Sustainable surfaces manufacturer

Cosentino describes itself as a family-owned company that produces sustainable surfaces for kitchens, bathrooms, living and outdoor spaces and other architectural projects.

A Google Earth image of the Cosentino Group Industrial Park in Almeria, Spain. The group's headquarters and its Silestone, Dekton and Sensa products are all produced there.

Its brands include Silestone, Dekton, Sensa and Scalea. Uses include quartz countertops, facades and flooring.

The West Jacksonville site would expand Cosentino’s manufacturing to North America, its first facility beyond its Industrial Park in Almería, Spain, and natural stone factory in Vitoria, Brazil.

“The North American market has come to represent more than half of our global sales since we established a foothold here in 1997, and has played a pivotal role in positioning our brand at the forefront of the industry,” Eduardo Cosentino said in the May 24 release. 

“This endeavor is part of our long-term vision and has been in development for many years. We’re confident the new manufacturing facility will propel further growth for years to come.”

Creating 180 jobs

The incentives agreement says Cosentino will create 180 jobs at Cecil by the end of 2028.

City Office of Economic Development Executive Director Kirk Wendland said in April that if the Cosentino deal happens, the city would have about 120 acres left of the 745-acre megasite southwest of Interstate 10 and Cecil Commerce Parkway in Cecil Commerce Center, a former naval air station.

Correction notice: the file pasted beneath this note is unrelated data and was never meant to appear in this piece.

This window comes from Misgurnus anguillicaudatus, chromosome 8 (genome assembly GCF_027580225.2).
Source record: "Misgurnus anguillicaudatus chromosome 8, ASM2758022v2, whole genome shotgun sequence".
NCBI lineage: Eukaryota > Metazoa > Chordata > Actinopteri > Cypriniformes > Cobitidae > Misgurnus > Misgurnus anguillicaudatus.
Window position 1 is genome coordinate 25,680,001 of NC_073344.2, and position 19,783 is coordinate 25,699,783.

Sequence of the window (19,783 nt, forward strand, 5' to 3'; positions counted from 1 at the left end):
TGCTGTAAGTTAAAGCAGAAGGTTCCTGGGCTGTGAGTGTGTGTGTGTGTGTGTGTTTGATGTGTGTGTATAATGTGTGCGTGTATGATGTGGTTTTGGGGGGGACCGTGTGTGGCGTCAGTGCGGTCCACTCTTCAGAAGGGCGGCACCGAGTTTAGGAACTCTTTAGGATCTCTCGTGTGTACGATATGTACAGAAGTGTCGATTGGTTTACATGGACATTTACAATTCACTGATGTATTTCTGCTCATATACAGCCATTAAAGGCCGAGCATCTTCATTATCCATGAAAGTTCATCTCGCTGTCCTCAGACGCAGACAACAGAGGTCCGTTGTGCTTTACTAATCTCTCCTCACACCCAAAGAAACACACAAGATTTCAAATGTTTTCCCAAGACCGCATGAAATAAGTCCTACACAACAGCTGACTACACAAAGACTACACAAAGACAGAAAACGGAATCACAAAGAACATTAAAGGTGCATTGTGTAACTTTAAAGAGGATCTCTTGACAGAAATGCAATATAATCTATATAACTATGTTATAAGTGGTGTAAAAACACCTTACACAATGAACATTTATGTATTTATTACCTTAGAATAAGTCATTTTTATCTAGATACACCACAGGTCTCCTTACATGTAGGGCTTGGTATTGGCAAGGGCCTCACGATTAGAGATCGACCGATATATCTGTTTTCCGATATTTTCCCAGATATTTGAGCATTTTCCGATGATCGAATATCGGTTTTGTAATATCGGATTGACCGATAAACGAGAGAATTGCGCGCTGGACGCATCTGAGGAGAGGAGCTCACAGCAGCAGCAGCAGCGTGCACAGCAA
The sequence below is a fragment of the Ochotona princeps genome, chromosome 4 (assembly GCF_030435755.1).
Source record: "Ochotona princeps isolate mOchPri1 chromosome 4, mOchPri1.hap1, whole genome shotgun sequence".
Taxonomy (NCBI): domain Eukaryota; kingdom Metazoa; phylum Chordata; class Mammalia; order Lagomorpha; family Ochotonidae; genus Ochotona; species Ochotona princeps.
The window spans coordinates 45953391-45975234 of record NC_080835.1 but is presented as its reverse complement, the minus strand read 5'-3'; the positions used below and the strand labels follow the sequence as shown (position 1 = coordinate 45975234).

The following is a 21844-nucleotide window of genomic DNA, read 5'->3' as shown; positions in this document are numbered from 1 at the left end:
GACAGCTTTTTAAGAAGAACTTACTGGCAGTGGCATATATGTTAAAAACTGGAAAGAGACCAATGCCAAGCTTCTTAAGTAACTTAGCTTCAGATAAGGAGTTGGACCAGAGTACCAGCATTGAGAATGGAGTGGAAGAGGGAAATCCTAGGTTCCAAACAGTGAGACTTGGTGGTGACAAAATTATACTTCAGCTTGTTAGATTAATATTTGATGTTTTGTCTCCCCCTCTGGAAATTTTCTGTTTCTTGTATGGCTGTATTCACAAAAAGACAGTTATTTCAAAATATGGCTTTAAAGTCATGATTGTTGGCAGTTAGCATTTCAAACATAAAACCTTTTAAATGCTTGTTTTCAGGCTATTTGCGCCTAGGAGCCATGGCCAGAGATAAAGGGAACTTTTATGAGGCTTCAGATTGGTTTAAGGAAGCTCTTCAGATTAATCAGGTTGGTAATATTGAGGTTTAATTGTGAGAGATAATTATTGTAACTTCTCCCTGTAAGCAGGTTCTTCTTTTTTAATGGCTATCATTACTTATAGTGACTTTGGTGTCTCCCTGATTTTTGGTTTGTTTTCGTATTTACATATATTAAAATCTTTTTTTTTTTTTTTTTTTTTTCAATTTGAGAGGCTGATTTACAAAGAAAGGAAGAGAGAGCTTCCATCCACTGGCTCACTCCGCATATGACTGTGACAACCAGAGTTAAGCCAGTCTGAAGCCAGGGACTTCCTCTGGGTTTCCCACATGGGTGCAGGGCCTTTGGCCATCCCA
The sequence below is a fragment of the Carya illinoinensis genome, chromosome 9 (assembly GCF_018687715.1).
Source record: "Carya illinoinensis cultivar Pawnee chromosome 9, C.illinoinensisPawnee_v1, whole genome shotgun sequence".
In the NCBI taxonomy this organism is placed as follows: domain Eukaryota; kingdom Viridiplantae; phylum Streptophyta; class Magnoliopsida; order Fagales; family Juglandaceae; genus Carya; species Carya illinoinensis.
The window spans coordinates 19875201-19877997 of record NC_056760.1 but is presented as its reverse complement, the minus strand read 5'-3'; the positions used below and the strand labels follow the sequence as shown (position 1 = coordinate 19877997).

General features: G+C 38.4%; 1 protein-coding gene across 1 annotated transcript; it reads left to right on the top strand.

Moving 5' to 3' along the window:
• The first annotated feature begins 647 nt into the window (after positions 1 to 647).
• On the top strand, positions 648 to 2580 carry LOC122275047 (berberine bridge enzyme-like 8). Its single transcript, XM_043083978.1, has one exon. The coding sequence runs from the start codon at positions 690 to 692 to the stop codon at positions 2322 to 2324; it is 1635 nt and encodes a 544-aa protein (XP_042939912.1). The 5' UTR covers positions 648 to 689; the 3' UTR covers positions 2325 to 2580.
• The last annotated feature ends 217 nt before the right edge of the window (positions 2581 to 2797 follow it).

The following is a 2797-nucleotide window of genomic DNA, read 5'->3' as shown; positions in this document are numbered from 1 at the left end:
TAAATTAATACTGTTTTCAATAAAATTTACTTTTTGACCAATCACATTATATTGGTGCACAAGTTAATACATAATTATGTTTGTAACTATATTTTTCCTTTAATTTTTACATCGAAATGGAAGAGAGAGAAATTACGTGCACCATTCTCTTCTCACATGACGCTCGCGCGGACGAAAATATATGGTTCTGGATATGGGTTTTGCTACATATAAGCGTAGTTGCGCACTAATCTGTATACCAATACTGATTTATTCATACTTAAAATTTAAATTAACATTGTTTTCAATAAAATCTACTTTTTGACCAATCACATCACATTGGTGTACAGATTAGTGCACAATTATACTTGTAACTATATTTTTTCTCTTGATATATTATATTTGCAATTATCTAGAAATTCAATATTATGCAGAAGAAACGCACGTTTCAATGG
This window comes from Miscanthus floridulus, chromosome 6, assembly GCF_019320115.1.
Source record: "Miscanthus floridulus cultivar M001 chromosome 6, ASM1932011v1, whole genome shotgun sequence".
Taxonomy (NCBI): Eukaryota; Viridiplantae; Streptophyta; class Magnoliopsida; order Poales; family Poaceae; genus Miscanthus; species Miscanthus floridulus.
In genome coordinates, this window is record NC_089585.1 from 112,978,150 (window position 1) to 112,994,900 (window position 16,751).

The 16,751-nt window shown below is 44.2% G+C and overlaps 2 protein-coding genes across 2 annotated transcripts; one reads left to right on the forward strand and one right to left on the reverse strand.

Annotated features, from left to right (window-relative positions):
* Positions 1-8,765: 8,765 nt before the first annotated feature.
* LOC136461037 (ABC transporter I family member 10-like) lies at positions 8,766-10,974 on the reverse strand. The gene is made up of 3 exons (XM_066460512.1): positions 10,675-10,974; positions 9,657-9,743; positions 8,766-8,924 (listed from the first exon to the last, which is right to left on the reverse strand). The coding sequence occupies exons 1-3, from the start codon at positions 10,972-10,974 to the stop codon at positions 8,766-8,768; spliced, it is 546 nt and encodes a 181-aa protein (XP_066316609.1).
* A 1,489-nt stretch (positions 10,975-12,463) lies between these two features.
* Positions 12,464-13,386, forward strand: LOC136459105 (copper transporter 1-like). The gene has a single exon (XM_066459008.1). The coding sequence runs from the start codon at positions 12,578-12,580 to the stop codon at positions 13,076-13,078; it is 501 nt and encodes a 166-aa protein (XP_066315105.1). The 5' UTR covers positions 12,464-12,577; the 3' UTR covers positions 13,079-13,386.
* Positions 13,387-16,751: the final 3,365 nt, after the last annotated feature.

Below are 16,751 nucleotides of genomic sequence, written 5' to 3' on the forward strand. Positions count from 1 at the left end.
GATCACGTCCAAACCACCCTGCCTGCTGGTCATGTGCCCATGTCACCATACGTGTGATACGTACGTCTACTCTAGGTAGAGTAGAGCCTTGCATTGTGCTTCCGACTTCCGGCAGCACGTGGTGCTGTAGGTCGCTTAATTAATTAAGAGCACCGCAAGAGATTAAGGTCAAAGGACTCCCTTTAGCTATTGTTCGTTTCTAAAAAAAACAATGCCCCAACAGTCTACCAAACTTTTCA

About 600 acres of the megasite can be developed, according to the city.

The city owns the industrial park property and Dallas-based Hillwood is the master developer of what is AllianceFlorida at Cecil Commerce Center.

The city’s summary of the Cosentino project says the initial phase of the project would be a 408,000-square-foot facility with another 734,000 square feet for adjacent support areas and two production lines.

The city would sell the future 150-acre option parcel to the company at 75% of the appraised value at the date of the purchase.

“We have been strategic in how we’ve marketed this valuable piece of industrial real estate to attract a world-class manufacturer of which there would be mutual benefit. We found the ideal manufacturer in Cosentino,” JAXUSA President Aundra Wallace said in the release. 

“This is a major win for Cecil Commerce Center and a collaborative effort. We thank all of our partners, from the city and state to JEA and JaxPort, for coming to the table and making this important deal happen for our community.”

Since taking control of Cecil Commerce Center in 1999, the city has been recruiting companies to fill 4,475 acres of the 17,000-acre site.

The development plan envisioned a limited number of companies filling the megasite.

“It’s always been held out for either one large or a couple of extremely large users,” Wendland said in April. “So, we proposed this site many times over the years but for various reasons, the projects have never come to fruition.”